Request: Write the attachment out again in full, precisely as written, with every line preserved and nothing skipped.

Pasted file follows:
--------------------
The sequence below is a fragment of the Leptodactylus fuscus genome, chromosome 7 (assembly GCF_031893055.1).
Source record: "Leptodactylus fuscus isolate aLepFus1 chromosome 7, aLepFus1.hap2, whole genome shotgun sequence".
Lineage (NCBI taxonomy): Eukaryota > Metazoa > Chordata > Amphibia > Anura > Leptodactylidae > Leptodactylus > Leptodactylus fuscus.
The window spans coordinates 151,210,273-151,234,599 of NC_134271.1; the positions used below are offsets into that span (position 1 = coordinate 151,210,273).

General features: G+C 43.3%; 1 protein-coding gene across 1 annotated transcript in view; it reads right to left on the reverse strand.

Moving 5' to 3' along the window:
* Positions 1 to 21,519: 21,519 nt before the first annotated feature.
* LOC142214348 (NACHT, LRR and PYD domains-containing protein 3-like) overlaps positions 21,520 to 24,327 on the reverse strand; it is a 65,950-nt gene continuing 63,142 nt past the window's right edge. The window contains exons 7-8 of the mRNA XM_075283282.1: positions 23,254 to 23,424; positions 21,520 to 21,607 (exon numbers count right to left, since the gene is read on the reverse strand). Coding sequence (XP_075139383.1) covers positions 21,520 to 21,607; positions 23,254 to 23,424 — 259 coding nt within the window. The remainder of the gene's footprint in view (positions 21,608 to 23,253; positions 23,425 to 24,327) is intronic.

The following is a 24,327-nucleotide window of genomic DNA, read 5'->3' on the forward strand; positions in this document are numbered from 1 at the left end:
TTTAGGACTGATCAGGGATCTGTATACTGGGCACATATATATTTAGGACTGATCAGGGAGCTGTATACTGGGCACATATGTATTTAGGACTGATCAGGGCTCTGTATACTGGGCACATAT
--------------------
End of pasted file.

The sequence below is a fragment of the Leptodactylus fuscus genome, chromosome 7 (assembly GCF_031893055.1).
Source record: "Leptodactylus fuscus isolate aLepFus1 chromosome 7, aLepFus1.hap2, whole genome shotgun sequence".
Lineage (NCBI taxonomy): Eukaryota > Metazoa > Chordata > Amphibia > Anura > Leptodactylidae > Leptodactylus > Leptodactylus fuscus.
The window spans coordinates 151,210,273-151,234,599 of NC_134271.1; the positions used below are offsets into that span (position 1 = coordinate 151,210,273).

General features: G+C 43.3%; 1 protein-coding gene across 1 annotated transcript in view; it reads right to left on the reverse strand.

Moving 5' to 3' along the window:
* Positions 1 to 21,519: 21,519 nt before the first annotated feature.
* LOC142214348 (NACHT, LRR and PYD domains-containing protein 3-like) overlaps positions 21,520 to 24,327 on the reverse strand; it is a 65,950-nt gene continuing 63,142 nt past the window's right edge. The window contains exons 7-8 of the mRNA XM_075283282.1: positions 23,254 to 23,424; positions 21,520 to 21,607 (exon numbers count right to left, since the gene is read on the reverse strand). Coding sequence (XP_075139383.1) covers positions 21,520 to 21,607; positions 23,254 to 23,424 — 259 coding nt within the window. The remainder of the gene's footprint in view (positions 21,608 to 23,253; positions 23,425 to 24,327) is intronic.

The following is a 24,327-nucleotide window of genomic DNA, read 5'->3' on the forward strand; positions in this document are numbered from 1 at the left end:
TTTAGGACTGATCAGGGATCTGTATACTGGGCACATATATATTTAGGACTGATCAGGGAGCTGTATACTGGGCACATATGTATTTAGGACTGATCAGGGCTCTGTATACTGGGCACATAT